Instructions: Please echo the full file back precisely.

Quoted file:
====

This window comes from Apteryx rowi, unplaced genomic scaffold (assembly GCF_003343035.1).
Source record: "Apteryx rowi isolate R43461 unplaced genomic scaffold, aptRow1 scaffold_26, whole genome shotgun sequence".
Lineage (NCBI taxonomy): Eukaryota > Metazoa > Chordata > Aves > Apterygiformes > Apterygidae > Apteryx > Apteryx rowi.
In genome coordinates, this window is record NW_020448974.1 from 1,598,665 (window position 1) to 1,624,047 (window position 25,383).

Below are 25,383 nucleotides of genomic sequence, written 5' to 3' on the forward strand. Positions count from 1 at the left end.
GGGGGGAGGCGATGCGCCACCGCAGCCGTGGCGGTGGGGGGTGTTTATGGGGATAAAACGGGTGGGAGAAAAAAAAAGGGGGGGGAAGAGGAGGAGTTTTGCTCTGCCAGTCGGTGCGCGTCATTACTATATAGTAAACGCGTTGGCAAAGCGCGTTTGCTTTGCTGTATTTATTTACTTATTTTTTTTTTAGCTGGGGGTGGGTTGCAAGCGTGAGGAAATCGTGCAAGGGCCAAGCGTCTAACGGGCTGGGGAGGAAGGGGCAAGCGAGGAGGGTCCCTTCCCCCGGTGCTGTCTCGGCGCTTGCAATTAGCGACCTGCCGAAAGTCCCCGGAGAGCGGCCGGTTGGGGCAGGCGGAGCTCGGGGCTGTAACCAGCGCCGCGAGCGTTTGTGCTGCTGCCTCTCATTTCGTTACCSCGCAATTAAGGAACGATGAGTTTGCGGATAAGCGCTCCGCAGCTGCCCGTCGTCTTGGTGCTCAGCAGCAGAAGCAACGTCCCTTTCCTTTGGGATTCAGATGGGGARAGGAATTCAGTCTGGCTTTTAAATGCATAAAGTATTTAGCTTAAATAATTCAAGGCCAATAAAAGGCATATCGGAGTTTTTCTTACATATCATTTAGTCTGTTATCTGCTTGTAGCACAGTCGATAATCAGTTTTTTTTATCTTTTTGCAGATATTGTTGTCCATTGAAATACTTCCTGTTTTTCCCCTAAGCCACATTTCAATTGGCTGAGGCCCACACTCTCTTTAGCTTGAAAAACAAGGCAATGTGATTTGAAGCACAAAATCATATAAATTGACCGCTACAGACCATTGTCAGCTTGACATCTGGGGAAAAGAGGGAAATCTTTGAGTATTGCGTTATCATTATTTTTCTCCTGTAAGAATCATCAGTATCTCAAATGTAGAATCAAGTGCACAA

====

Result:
This window comes from Apteryx rowi, unplaced genomic scaffold (assembly GCF_003343035.1).
Source record: "Apteryx rowi isolate R43461 unplaced genomic scaffold, aptRow1 scaffold_26, whole genome shotgun sequence".
Lineage (NCBI taxonomy): Eukaryota > Metazoa > Chordata > Aves > Apterygiformes > Apterygidae > Apteryx > Apteryx rowi.
In genome coordinates, this window is record NW_020448974.1 from 1,598,665 (window position 1) to 1,624,047 (window position 25,383).

Below are 25,383 nucleotides of genomic sequence, written 5' to 3' on the forward strand. Positions count from 1 at the left end.
GGGGGGAGGCGATGCGCCACCGCAGCCGTGGCGGTGGGGGGTGTTTATGGGGATAAAACGGGTGGGAGAAAAAAAAAGGGGGGGGAAGAGGAGGAGTTTTGCTCTGCCAGTCGGTGCGCGTCATTACTATATAGTAAACGCGTTGGCAAAGCGCGTTTGCTTTGCTGTATTTATTTACTTATTTTTTTTTTAGCTGGGGGTGGGTTGCAAGCGTGAGGAAATCGTGCAAGGGCCAAGCGTCTAACGGGCTGGGGAGGAAGGGGCAAGCGAGGAGGGTCCCTTCCCCCGGTGCTGTCTCGGCGCTTGCAATTAGCGACCTGCCGAAAGTCCCCGGAGAGCGGCCGGTTGGGGCAGGCGGAGCTCGGGGCTGTAACCAGCGCCGCGAGCGTTTGTGCTGCTGCCTCTCATTTCGTTACCSCGCAATTAAGGAACGATGAGTTTGCGGATAAGCGCTCCGCAGCTGCCCGTCGTCTTGGTGCTCAGCAGCAGAAGCAACGTCCCTTTCCTTTGGGATTCAGATGGGGARAGGAATTCAGTCTGGCTTTTAAATGCATAAAGTATTTAGCTTAAATAATTCAAGGCCAATAAAAGGCATATCGGAGTTTTTCTTACATATCATTTAGTCTGTTATCTGCTTGTAGCACAGTCGATAATCAGTTTTTTTTATCTTTTTGCAGATATTGTTGTCCATTGAAATACTTCCTGTTTTTCCCCTAAGCCACATTTCAATTGGCTGAGGCCCACACTCTCTTTAGCTTGAAAAACAAGGCAATGTGATTTGAAGCACAAAATCATATAAATTGACCGCTACAGACCATTGTCAGCTTGACATCTGGGGAAAAGAGGGAAATCTTTGAGTATTGCGTTATCATTATTTTTCTCCTGTAAGAATCATCAGTATCTCAAATGTAGAATCAAGTGCACAA